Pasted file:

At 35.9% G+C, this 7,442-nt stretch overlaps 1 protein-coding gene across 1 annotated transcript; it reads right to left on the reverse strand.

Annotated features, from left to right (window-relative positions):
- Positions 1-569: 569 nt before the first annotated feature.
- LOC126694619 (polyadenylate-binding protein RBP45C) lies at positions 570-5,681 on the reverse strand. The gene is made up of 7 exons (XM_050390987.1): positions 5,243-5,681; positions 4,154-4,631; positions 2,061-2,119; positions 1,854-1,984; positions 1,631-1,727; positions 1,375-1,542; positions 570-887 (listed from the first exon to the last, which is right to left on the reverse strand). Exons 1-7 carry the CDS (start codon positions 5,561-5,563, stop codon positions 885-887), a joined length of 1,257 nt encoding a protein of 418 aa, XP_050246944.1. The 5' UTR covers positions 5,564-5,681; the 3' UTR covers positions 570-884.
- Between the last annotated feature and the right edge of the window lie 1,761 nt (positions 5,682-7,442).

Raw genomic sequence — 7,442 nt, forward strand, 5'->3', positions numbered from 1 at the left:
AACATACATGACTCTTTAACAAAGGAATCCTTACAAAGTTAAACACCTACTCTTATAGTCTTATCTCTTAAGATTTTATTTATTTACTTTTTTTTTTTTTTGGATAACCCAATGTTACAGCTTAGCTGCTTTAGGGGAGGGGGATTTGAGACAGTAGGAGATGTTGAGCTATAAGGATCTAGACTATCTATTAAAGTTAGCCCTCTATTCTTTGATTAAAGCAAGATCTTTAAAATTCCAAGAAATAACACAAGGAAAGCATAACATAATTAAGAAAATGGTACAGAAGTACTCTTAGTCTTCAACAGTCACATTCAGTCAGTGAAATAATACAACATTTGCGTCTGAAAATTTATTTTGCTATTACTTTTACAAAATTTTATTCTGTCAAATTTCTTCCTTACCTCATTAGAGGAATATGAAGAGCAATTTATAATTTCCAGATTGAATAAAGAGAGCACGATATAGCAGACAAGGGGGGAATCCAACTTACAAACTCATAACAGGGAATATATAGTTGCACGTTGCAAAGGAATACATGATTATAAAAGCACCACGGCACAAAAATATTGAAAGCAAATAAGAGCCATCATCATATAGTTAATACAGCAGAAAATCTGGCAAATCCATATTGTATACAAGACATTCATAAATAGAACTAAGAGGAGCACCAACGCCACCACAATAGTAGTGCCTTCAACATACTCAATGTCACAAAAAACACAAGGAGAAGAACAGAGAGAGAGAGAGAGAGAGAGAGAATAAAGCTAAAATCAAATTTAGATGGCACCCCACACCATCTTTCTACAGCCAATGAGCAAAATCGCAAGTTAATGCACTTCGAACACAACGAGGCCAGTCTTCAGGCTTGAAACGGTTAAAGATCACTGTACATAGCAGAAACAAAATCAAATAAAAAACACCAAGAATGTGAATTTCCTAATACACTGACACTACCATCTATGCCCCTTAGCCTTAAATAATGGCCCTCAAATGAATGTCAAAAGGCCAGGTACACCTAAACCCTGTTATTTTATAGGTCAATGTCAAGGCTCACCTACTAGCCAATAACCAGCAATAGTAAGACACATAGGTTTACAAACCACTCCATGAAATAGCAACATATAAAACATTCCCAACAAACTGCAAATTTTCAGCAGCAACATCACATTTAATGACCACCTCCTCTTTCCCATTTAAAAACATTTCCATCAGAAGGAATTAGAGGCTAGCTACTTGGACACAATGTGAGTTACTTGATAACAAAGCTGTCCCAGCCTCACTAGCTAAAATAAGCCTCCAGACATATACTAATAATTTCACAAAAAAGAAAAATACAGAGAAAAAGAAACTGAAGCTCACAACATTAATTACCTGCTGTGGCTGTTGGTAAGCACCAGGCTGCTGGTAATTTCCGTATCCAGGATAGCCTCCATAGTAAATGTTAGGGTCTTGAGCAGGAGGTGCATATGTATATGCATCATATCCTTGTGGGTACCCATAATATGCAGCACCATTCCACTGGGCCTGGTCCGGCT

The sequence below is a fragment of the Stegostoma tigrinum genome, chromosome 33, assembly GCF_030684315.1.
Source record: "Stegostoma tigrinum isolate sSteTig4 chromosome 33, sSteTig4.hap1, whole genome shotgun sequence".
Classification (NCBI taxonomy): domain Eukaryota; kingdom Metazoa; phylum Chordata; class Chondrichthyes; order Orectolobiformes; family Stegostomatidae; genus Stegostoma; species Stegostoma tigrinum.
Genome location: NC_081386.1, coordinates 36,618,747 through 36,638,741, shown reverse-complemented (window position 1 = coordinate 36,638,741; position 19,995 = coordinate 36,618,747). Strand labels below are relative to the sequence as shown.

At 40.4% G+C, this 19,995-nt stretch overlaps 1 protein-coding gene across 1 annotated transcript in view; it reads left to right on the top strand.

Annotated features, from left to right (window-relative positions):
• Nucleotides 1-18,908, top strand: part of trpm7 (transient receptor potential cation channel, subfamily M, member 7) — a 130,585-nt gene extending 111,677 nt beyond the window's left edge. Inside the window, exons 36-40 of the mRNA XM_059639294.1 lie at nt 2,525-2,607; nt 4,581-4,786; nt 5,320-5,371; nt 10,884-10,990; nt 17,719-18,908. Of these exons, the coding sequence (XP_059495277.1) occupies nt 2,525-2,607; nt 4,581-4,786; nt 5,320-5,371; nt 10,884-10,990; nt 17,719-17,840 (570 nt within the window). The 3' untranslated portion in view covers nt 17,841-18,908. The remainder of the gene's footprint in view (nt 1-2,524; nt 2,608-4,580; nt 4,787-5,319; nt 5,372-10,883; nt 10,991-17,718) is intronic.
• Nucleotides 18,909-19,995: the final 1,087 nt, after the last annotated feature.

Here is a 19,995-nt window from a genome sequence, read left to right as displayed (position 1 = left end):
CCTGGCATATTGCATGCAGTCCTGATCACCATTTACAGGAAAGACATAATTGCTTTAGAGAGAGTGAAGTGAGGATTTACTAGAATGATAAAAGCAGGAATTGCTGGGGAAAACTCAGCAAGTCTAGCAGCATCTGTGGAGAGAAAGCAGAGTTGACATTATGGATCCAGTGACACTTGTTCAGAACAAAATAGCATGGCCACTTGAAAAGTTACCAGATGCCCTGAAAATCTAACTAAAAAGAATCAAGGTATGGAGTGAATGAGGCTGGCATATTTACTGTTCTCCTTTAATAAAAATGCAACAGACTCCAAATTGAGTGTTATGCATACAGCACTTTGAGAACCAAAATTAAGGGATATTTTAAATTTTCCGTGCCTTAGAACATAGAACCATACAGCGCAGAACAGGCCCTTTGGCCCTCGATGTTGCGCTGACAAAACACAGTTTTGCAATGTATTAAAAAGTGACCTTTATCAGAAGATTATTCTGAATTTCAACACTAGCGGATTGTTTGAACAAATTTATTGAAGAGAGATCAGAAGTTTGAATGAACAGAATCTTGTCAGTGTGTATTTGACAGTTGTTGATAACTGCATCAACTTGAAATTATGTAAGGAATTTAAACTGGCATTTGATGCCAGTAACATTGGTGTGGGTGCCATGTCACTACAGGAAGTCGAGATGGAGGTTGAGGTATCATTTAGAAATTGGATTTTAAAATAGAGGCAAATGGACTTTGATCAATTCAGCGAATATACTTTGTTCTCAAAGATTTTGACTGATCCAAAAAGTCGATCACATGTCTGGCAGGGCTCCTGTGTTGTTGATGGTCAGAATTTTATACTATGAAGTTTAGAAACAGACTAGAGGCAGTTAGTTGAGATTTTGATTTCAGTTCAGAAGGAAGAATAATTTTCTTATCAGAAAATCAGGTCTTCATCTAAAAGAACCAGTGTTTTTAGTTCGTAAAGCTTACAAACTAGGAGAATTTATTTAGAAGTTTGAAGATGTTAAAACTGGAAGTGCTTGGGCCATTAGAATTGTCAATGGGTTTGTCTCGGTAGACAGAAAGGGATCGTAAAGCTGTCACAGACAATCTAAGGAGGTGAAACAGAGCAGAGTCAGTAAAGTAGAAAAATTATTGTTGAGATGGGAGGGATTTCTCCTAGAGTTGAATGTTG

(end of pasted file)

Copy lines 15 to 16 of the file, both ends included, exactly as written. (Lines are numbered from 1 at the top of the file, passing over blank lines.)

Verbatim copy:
• Nucleotides 18,909-19,995: the final 1,087 nt, after the last annotated feature.

Here is a 19,995-nt window from a genome sequence, read left to right as displayed (position 1 = left end):